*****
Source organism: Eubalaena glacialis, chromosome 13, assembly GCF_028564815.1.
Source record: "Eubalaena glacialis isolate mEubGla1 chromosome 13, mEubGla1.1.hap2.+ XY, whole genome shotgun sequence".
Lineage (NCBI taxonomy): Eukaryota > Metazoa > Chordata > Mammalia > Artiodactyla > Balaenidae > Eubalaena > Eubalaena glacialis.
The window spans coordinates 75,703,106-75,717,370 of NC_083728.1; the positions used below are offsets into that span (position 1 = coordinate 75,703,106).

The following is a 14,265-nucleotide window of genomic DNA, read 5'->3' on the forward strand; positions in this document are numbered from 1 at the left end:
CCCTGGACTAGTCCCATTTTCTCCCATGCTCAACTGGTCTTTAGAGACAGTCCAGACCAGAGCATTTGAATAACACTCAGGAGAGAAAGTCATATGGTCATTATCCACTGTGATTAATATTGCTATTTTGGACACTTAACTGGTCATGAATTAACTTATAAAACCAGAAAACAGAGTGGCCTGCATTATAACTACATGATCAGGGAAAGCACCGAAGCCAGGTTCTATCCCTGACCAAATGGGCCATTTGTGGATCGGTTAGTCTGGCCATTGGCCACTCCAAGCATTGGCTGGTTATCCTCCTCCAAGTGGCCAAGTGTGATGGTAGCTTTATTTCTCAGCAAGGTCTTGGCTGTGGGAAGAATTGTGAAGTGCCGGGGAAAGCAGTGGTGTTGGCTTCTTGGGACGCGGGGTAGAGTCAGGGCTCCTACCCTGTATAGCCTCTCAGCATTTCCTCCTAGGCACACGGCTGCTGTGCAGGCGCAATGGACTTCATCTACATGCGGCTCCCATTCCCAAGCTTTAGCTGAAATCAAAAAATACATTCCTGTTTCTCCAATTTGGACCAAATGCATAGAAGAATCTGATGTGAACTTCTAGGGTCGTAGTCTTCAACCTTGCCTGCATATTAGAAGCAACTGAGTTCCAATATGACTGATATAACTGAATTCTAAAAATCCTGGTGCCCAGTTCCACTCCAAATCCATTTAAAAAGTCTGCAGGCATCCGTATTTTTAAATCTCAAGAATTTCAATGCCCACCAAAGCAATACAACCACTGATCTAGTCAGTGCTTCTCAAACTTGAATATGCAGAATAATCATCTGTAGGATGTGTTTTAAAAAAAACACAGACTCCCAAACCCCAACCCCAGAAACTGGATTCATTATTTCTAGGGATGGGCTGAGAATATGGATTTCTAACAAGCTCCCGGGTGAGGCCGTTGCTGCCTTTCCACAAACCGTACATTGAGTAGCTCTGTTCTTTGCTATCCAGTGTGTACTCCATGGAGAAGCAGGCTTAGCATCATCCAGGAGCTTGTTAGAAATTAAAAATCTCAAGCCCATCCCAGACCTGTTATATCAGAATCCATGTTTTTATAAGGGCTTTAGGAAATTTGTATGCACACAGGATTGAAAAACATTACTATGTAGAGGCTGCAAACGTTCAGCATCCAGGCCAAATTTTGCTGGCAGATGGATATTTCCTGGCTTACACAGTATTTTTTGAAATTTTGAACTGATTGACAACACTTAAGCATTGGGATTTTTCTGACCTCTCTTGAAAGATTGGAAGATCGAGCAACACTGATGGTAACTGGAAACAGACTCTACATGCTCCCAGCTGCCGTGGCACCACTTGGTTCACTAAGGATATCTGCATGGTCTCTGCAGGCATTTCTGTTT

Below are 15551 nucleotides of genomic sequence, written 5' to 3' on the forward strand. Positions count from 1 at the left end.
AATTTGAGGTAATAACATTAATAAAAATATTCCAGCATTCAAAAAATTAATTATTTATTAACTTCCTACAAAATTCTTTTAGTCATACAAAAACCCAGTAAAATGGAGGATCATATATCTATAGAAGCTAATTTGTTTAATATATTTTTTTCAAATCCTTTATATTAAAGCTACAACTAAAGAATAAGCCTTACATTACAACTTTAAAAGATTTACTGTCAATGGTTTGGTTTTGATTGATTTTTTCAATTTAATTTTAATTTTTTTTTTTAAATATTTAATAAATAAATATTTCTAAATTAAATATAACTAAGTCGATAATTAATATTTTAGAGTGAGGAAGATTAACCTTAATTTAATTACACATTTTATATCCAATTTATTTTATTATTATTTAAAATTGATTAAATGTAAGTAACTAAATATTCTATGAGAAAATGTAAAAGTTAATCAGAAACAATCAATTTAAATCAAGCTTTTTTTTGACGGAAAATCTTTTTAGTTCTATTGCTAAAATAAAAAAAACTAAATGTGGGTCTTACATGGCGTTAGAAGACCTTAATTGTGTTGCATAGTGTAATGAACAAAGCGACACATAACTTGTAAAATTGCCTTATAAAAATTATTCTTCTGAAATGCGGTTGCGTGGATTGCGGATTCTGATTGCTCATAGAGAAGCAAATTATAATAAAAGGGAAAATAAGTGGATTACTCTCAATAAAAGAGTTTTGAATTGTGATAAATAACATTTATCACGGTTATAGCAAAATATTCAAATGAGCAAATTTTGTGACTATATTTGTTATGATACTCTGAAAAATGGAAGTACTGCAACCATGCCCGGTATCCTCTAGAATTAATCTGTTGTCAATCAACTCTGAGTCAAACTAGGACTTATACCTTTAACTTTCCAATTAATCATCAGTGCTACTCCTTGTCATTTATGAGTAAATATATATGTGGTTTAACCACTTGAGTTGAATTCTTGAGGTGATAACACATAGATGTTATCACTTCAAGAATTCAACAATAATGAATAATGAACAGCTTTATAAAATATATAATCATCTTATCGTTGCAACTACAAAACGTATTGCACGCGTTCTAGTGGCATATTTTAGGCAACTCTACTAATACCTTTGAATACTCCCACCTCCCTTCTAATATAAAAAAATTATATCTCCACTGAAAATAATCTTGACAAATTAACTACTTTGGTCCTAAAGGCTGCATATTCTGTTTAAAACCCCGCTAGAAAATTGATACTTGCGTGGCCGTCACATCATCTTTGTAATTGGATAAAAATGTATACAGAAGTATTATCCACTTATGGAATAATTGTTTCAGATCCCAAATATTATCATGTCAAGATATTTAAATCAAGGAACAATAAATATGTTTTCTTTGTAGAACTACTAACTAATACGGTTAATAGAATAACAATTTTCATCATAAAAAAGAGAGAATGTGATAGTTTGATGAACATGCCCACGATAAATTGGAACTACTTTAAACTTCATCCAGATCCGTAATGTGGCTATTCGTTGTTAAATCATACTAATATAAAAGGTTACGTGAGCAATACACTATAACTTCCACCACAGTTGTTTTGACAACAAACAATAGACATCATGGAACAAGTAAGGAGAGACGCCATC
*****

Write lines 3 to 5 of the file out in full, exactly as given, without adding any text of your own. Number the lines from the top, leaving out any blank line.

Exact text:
Lineage (NCBI taxonomy): Eukaryota > Metazoa > Chordata > Mammalia > Artiodactyla > Balaenidae > Eubalaena > Eubalaena glacialis.
The window spans coordinates 75,703,106-75,717,370 of NC_083728.1; the positions used below are offsets into that span (position 1 = coordinate 75,703,106).

The following is a 14,265-nucleotide window of genomic DNA, read 5'->3' on the forward strand; positions in this document are numbered from 1 at the left end: